Thursday, May 27, 2004

Evolutionary Changes

Genetically, chimpanzees are 98.5 percent identical to humans. But the differences between the species are clearly profound, and geneticists have been laboring to find out how such subtle variations in DNA can be so important.
Fujiyama’s team found that just 1.44 percent of the DNA was different at the level of single letters of genetic code.
Fujiyama’s team found differences that may be more important than the single-letter changes.

“There is also an impressive number (68,000) of small to large stretches of DNA that have been either gained or lost (these are called ’insertions or deletions’, ’indels’ for short) in one species or the other,” the researchers wrote.

“These differences are sufficient to generate changes in most of the proteins: Indeed, 83 percent of the 231 coding sequences, including functionally important genes, show differences at the amino-acid sequence level,” they added.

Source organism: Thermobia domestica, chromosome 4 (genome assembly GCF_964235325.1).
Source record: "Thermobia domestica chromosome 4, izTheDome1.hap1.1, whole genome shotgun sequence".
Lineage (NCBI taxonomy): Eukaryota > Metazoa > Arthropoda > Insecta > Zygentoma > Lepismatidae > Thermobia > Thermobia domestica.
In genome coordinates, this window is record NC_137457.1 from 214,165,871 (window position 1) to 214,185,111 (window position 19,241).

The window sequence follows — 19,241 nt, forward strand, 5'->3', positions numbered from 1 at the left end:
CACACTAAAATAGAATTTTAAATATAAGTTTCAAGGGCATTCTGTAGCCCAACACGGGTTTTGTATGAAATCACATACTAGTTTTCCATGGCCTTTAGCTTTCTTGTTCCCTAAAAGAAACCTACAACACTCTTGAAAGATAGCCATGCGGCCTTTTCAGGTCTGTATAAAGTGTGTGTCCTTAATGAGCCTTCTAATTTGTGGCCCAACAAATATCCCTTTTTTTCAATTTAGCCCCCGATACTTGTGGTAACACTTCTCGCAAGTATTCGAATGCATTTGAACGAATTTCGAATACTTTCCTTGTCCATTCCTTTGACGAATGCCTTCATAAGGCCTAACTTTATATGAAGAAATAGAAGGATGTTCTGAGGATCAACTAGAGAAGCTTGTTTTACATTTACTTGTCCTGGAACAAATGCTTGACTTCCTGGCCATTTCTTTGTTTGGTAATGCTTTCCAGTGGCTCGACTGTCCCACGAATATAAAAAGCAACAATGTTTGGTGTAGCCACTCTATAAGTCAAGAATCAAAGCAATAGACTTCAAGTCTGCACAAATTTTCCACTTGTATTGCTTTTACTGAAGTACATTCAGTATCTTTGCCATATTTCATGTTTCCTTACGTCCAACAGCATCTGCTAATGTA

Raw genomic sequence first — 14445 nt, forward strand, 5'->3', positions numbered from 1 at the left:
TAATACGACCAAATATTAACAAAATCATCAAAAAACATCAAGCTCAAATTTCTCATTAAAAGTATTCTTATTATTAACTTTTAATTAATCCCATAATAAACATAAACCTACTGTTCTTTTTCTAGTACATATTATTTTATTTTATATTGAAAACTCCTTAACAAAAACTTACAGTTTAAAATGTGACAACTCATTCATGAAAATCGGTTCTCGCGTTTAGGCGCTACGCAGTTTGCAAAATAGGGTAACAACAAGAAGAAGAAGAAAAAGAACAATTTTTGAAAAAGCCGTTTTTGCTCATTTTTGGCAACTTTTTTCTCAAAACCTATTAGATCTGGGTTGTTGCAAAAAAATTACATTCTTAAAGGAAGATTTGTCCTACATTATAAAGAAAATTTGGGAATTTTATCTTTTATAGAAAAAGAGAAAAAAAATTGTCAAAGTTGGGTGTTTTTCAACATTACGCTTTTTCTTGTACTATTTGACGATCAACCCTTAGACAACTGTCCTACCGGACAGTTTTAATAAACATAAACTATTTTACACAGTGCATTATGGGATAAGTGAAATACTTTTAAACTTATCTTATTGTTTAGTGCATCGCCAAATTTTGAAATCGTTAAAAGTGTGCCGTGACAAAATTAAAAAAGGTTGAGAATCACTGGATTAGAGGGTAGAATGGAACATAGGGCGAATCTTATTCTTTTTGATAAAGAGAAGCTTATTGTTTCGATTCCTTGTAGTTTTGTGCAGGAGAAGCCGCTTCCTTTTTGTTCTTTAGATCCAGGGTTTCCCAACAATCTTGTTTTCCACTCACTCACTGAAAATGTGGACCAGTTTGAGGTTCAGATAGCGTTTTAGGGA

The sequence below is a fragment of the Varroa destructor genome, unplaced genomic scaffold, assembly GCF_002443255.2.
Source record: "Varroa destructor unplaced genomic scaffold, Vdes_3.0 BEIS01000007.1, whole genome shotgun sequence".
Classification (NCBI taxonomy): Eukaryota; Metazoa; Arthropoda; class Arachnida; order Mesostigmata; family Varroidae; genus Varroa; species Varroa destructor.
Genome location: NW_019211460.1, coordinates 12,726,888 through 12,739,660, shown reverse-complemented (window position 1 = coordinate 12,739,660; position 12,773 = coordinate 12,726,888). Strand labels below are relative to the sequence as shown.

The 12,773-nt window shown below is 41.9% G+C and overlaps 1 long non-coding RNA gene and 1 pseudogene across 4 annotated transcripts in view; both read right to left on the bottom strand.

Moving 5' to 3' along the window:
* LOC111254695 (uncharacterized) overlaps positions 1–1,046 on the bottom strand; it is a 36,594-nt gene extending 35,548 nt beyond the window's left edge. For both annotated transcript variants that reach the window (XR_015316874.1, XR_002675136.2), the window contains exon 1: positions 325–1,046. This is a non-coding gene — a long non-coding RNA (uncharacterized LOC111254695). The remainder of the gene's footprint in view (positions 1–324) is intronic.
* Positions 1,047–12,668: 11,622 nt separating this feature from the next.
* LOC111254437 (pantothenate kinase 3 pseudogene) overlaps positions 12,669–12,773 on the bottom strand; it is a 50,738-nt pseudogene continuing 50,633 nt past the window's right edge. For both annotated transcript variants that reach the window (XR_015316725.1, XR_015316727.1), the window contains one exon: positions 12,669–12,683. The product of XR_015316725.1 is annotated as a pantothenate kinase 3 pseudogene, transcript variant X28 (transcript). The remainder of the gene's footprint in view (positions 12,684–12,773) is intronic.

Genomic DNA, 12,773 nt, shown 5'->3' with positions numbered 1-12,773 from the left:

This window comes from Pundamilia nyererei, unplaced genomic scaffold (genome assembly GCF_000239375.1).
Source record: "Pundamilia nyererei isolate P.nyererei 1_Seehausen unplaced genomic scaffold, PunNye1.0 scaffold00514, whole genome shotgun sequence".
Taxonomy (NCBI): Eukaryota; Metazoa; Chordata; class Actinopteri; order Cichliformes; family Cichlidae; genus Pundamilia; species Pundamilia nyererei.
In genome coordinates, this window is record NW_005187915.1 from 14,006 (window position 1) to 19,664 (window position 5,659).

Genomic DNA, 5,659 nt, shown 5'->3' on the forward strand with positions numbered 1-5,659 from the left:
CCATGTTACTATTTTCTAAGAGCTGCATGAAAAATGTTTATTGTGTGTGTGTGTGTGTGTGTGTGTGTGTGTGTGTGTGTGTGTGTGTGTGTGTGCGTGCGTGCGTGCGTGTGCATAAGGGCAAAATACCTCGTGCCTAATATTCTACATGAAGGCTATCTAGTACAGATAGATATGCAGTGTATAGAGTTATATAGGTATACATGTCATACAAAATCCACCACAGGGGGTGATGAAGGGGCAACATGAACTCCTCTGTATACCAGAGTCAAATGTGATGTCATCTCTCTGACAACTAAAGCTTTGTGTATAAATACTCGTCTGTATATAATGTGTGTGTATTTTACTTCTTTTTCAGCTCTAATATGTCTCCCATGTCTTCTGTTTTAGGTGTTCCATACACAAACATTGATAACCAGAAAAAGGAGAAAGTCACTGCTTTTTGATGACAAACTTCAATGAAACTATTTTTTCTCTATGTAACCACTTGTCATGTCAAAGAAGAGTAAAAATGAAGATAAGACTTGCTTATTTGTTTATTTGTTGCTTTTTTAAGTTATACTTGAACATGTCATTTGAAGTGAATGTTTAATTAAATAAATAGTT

There is nothing particularly novel about this discovery but it is a cute picture. It has been known since the 60's that DNA coding sequences lead to the production of proteins determined by the sequence of amino acids. Amino acids are determined by DNA 'triplet codons' (3 bases [A,C,T or G] in sequence) and that while changes in the 3rd position (called wobble) are generally tolerated, changes in the 1st or 2nd positions can result in dramatic changes in the amino acid and ultimately the protein produced. Interestingly however, is the fact that when Dubya's DNA was compared to chimp DNA, 99.99999999999999999999999999999% identity was revealed. No doubt an example of 'punctuated equilibrium'.


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6:48 AM  

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